Bruno Senna is confident of his chances of belatedly making his Formula 1 debut next year, and if he admits to pangs of jealousy that he is not driving what is presently the best car on the grand prix grid after coming so close, he points out that when he does make it he will be 'one of the most versatile drivers' in the field.
Off the back of a title-challenging season in the feeder GP2 Series that ultimately yielded the runner-up laurels, Senna was widely viewed as a shoe-in to join current world championship leader Jenson Button at Brawn GP, arisen out of the ashes of the defunct Honda operation. At the eleventh hour, though – and despite two positive test outings along the way – the young Brazilian was overlooked by team principal Ross Brawn in favour of his older and more experienced compatriot Rubens Barrichello, and his F1 dreams were dashed...
...for now at least, as the nephew of the late, great three-time world champion Ayrton Senna has revealed that he is still very much on the fringes of the top flight, and in discussions with a number of teams regarding securing a berth for 2010 – as the ongoing FIA-FOTA budget cap civil war casts uncertainty over just who will be present next year and who won't.
“I would love to be driving that car,” the 25-year-old confessed to international news agency Reuters
, speaking about the pace-setting, Mercedes-powered Brawn GP BGP 001. “I think it's very easy to think if I were driving that car that I would be fighting with Jenson for the race wins and everything, but I have to remind myself that Rubens is a very good driver, he has experience and it's not easy to win a grand prix.
“I have been talking to a few people, [and] there are good chances in Formula One I think next year. The market is going to be a bit more open; there are some contracts that are ending, some teams that are interested in joining Formula 1. It should be a bit more stable than it was this year really.
“We have broadened our chances...we are speaking to more than two teams. I think we have a good chance with teams that want to enter Formula 1 and we have some good interest from teams that are currently in Formula 1.
“There is a risk of talking to the wrong teams, but at the same time there is a risk of being inside a Formula 1 team that may not be there next year so it's a difficult situation for me and everybody else. I don't think anyone is confident that they are talking to the right people. No-one knows who is going to be in and who isn't – or whether there is going to be a Formula 1 as it currently stands.”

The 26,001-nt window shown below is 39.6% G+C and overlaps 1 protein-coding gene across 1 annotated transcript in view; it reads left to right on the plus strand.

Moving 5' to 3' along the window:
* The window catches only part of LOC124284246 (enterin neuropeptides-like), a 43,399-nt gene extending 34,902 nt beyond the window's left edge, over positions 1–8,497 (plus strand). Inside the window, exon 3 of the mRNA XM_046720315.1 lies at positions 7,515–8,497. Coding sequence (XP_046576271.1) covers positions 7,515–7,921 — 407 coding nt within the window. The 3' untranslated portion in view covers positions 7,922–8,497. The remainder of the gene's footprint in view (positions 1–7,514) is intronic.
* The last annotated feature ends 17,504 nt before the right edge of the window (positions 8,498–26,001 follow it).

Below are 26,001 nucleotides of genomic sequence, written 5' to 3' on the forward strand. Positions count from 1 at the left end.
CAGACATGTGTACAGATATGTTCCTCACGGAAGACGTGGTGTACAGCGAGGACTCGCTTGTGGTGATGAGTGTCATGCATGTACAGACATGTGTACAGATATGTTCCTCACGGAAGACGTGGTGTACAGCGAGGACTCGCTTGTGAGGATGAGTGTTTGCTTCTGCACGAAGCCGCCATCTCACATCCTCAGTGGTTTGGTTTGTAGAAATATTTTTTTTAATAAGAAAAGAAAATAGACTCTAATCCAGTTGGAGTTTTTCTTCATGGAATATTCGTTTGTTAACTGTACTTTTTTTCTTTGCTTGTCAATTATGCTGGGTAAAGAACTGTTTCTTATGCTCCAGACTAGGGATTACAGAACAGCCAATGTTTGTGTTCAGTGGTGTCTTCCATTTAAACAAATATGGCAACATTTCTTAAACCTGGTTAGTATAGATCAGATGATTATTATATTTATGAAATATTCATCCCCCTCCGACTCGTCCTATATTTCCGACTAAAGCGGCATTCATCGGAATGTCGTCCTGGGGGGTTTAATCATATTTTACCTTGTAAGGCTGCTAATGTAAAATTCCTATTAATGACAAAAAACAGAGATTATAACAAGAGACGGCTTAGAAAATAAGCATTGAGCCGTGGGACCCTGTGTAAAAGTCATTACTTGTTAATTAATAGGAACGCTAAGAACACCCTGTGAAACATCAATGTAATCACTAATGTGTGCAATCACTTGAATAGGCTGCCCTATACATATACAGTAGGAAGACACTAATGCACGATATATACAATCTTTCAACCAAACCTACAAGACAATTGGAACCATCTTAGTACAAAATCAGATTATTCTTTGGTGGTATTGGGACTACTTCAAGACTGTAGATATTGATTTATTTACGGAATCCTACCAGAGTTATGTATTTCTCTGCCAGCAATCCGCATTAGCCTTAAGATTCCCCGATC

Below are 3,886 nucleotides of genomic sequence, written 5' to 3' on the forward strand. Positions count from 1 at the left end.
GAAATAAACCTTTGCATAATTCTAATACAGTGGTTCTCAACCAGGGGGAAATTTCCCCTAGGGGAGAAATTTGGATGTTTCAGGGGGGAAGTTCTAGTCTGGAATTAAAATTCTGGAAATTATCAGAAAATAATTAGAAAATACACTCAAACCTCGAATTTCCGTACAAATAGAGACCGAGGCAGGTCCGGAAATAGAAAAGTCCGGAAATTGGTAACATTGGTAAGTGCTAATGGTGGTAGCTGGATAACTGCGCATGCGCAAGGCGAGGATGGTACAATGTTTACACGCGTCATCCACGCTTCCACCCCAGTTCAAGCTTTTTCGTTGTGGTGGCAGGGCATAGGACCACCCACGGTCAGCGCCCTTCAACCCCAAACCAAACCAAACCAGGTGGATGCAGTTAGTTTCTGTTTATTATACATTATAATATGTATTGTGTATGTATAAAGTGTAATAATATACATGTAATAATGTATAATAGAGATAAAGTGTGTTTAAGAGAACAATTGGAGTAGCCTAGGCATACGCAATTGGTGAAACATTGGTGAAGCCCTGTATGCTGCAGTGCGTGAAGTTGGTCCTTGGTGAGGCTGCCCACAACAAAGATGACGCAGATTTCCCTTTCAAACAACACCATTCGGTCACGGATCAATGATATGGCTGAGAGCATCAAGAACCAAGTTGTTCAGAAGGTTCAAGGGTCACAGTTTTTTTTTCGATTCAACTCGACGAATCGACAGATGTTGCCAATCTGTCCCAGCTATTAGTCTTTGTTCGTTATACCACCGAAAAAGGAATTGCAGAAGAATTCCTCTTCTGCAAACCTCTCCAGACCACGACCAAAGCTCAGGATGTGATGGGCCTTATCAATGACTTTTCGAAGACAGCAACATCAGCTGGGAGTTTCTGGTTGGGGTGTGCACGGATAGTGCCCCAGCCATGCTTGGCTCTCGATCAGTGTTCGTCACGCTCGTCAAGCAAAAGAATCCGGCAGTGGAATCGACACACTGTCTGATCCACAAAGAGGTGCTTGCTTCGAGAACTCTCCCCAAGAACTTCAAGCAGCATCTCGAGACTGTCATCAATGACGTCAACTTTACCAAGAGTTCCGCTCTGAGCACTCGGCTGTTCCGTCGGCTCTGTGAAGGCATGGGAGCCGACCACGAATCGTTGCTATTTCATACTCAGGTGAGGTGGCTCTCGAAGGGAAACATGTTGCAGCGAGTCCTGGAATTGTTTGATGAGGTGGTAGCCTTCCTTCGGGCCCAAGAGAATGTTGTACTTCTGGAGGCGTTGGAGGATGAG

In the meantime, Senna is preparing this weekend to make his first start in the Le Mans 24 Hours with Oreca, and will line up in 15th spot when the legendary round-the-clock classic gets underway on Saturday afternoon, sharing the French outfit's AIM-powered LMP1 machine with former winner Stéphane Ortelli and ex-F1 star Tiago Monteiro.
Indeed, the Oreca tie-up came about despite speculation linking the São Paulista to a berth with Mercedes-Benz's DTM squad, as Senna eschewed a category that some view as the closest to F1 outside of F1 in favour of plying his trade in sportscars as Michael Schumacher once did – though, doubtless much like the German, always with one firm goal in his mind.
“It's a great programme because I am learning a lot of different stuff,” he enthused. “Technically it's been great for me, though I am still essentially a sprint race driver; I haven't yet got the same pleasure driving an endurance race as I do in a sprint race, where I can push and need to be on the limit and I know that every tenth counts.
“I probably need to mature more as a driver to really find the true enjoyment that you can find in an endurance race, but for sure it teaches me a lot about saving the car [and] about strategy. I think next year in F1 there will be no re-fuelling, so I guess knowing how to save fuel without losing too much time is going to be a good asset for a driver. If I had the chance in Formula 1 next year, I could be one of the most versatile drivers on the grid.”